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However, an intriguing paper recently published in the academic journal Psychological Science argues absolute ability is the wrong place to look for explanations. Rather, we should be focussing on the relative strengths of individual students. And here the genders differ quite a bit.

In almost every country (including Canada), researchers Gijsbert Stoet and David Geary found boys perform substantially better in PISA on math and science than they do in reading. Girls display a more even distribution of skills, but reading is a notable area of relative strength. (Reading was the strongest subject for 51 per cent of all girls, but only for 20 per cent of boys.) This relative strength by gender is “near universal” across all countries, the researchers observes. In some countries girls actually out-score boys in science as well as reading, but show substantially greater dominance in reading. This matters, Stoet and Geary claim, because when it comes time to choose a major, students tend to make decisions based on perceptions of their own particular strengths—what is my best subject?

For girls, who display broad scholastic abilities and generally better overall study habits, that best subject can be almost anything. Boys, on the other hand, have a far narrower range of strengths to choose from. STEM is about all they’re really good at. In follow-up questions that inquired about the level of enjoyment derived from studying different subjects, the researchers further reported that “boys often expressed … more joy in science, and a broader interest in science than did girls.” Science makes boys happier than it does girls.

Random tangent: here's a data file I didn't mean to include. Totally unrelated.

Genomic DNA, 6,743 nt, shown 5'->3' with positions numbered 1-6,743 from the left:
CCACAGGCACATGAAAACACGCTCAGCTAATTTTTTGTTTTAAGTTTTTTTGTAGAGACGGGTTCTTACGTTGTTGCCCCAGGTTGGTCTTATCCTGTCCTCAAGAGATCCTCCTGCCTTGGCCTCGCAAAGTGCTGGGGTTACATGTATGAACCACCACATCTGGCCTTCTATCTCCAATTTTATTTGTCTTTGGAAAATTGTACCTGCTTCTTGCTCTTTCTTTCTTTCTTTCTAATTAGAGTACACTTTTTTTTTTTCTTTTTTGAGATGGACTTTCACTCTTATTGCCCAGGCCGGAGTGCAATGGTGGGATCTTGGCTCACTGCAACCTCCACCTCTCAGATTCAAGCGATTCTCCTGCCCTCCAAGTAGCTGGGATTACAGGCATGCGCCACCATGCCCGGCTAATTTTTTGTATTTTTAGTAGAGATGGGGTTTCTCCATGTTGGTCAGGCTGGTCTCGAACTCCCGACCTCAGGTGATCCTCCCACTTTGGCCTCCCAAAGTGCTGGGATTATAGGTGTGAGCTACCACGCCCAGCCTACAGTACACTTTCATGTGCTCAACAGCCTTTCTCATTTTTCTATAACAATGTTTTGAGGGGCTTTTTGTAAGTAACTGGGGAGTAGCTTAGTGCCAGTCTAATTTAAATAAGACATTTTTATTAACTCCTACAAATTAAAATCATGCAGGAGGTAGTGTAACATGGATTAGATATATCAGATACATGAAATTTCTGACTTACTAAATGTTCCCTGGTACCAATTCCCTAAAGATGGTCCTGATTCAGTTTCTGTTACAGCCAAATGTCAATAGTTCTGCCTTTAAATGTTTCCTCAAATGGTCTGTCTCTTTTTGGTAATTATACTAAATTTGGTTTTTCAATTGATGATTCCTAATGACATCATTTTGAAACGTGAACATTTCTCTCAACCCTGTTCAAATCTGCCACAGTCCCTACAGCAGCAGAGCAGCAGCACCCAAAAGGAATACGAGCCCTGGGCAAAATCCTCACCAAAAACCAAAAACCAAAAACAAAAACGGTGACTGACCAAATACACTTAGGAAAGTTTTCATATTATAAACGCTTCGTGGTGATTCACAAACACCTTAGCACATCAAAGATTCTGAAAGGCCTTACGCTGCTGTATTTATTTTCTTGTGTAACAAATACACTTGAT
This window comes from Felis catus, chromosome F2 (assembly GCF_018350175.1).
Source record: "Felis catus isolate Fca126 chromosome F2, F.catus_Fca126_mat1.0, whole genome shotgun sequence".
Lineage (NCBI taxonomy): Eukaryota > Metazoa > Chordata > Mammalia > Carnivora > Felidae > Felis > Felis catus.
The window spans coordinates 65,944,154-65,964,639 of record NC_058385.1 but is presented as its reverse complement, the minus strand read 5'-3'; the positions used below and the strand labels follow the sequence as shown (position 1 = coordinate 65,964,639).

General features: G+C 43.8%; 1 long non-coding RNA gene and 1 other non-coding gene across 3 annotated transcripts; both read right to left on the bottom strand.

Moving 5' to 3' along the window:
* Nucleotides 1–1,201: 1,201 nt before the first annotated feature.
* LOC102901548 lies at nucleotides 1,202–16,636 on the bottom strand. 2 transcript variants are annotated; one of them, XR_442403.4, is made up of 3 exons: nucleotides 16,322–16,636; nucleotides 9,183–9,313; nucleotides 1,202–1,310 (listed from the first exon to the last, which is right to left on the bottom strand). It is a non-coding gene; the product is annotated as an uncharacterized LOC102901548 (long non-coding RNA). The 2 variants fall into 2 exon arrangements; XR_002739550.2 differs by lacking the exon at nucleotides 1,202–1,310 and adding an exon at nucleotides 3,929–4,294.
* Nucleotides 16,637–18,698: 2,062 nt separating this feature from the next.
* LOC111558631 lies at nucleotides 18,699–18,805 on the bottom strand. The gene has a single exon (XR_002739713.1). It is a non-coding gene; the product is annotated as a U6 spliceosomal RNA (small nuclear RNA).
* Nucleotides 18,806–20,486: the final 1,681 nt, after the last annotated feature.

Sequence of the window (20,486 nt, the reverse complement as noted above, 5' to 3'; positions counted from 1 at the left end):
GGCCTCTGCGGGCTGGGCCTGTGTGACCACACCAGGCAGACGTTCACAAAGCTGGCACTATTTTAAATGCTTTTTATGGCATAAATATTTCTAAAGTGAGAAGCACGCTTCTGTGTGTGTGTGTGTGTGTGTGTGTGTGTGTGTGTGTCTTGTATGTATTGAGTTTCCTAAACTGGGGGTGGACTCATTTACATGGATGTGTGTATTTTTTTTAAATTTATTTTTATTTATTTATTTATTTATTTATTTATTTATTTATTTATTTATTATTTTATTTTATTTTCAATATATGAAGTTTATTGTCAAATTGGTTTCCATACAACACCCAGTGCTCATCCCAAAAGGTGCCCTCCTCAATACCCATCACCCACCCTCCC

Stoet and Geary also tackle a second gender-equity STEM paradox. Countries perceived to have a greater commitment to gender equality tend to produce fewer female STEM graduates. In the Nordic countries of Finland, Sweden and Norway, for example, women comprise only between one-fifth and one-quarter of all STEM graduates. Canada is only slightly higher. By contrast, more than a third of Indonesia’s STEM graduates are women. Albania is at 38 per cent. And according to the researcher’s data, Algeria is the most progressive country in the world with respect to gender equity in science education—over 40 per cent of its STEM graduates are female.